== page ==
over a six-foot wide ledge for roughly one-quarter of a mile. One false move and your next stop will be on the pavement of the Going-To-The-Sun Road - more than one hundred feet below. Fortunately the park has installed a hand cable along this stretch of the trail. My advice is to not let this deter you, as this is one of the most scenic trails in America. Almost 99% of the Highline passes through open country, so there's never any dull scenery on this hike. The trail is also famous for wildlife, especially bighorn sheep and mountain goats, which are frequently seen just off the side of the trail. Hikers will have the choice of taking the moderate hike to Haystack Pass, or the extremely strenuous hike up to an overlook along the crest of the Continental Divide which offers stunning views of Grinnell Glacier some one thousand feet below. This just might be the best view in the park.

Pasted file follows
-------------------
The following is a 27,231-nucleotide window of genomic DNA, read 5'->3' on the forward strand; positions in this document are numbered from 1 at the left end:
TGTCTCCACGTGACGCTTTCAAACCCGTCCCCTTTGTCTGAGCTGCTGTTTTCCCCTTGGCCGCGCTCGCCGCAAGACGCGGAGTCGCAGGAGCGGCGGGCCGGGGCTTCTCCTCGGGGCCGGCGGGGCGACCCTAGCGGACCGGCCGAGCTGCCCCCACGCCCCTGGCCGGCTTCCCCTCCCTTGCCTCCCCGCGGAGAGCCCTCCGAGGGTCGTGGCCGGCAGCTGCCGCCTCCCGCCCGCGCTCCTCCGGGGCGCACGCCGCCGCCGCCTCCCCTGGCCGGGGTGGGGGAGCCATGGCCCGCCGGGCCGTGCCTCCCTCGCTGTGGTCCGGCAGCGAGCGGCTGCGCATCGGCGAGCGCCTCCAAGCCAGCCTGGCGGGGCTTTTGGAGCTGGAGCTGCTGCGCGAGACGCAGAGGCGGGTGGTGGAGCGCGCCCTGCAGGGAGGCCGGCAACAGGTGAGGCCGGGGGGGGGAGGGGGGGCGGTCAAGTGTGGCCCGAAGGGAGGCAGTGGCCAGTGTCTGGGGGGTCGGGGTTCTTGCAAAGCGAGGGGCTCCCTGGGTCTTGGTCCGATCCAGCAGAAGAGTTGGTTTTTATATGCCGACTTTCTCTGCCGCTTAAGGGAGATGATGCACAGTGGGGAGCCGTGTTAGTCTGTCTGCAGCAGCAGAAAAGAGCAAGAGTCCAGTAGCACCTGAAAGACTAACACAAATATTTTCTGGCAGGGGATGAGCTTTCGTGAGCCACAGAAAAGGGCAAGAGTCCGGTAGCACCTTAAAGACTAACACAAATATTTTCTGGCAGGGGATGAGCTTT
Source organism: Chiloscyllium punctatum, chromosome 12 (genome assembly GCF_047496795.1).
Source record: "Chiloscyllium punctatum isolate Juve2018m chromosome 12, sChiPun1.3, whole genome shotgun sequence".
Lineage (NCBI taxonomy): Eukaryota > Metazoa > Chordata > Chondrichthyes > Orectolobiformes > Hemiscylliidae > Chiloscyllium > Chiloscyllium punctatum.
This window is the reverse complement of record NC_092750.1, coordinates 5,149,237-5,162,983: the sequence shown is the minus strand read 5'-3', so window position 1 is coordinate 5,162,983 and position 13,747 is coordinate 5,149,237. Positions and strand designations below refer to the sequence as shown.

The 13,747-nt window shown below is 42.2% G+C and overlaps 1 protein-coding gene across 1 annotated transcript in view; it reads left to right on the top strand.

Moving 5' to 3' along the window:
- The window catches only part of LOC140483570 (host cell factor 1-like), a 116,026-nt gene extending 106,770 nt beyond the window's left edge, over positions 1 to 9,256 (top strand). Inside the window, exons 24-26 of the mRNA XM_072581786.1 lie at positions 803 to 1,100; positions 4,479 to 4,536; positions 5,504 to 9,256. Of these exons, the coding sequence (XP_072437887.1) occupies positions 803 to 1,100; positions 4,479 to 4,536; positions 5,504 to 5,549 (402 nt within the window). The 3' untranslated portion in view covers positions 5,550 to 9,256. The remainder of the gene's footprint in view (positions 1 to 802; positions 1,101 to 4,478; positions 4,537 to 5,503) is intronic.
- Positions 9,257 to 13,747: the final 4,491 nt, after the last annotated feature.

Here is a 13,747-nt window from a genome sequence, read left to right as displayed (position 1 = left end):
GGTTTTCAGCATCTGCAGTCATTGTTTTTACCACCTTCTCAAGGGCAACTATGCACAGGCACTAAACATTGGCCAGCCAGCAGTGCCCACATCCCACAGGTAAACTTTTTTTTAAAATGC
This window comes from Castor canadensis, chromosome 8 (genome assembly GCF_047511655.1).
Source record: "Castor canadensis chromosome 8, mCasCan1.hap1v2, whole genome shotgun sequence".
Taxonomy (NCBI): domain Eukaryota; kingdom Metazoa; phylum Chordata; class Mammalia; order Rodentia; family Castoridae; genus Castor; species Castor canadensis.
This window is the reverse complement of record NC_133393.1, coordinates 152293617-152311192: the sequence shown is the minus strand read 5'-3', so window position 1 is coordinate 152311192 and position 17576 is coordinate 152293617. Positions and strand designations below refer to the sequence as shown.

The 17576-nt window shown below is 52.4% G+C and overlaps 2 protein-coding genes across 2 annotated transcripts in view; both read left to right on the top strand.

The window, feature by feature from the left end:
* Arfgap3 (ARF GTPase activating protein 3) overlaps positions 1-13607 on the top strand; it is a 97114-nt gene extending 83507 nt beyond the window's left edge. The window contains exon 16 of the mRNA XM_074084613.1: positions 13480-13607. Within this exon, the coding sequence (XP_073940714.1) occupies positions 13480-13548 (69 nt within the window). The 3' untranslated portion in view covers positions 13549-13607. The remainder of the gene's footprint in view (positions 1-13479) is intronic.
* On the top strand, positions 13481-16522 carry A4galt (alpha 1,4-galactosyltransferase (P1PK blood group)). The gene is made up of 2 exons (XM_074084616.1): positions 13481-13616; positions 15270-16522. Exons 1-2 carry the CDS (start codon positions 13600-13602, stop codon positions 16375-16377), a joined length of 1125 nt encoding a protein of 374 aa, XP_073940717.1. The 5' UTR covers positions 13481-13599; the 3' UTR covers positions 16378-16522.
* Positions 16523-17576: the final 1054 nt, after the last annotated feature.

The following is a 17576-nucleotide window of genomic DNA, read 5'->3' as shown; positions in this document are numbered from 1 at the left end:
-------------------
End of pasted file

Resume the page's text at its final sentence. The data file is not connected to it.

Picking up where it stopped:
Just a notch below the Highline Trail on the “awesome meter”, but far less crowded, is Piegan Pass. The trail offers mind-blowing views of mountains, glaciers, alpine meadows and an up-close view of the Garden Wall, a glacially-carved arĂȘte that marks the Continental Divide. Near Piegan Pass, and one of my absolute favorite areas in Glacier, is Preston Park. In the early summer, after the snow finally melts, this incredibly beautiful alpine meadow becomes a carpet of wildflowers.

For more information on all these hikes, and many others throughout the park, please visit HikinginGlacier.com.



Jeff
RockyMountainHikingTrails.com
TetonHikingTrails.com
HikinginGlacier.com
HikingintheSmokys.com

Thursday, January 4, 2018

A Statistical Analysis on Fatalities While Climbing Longs Peak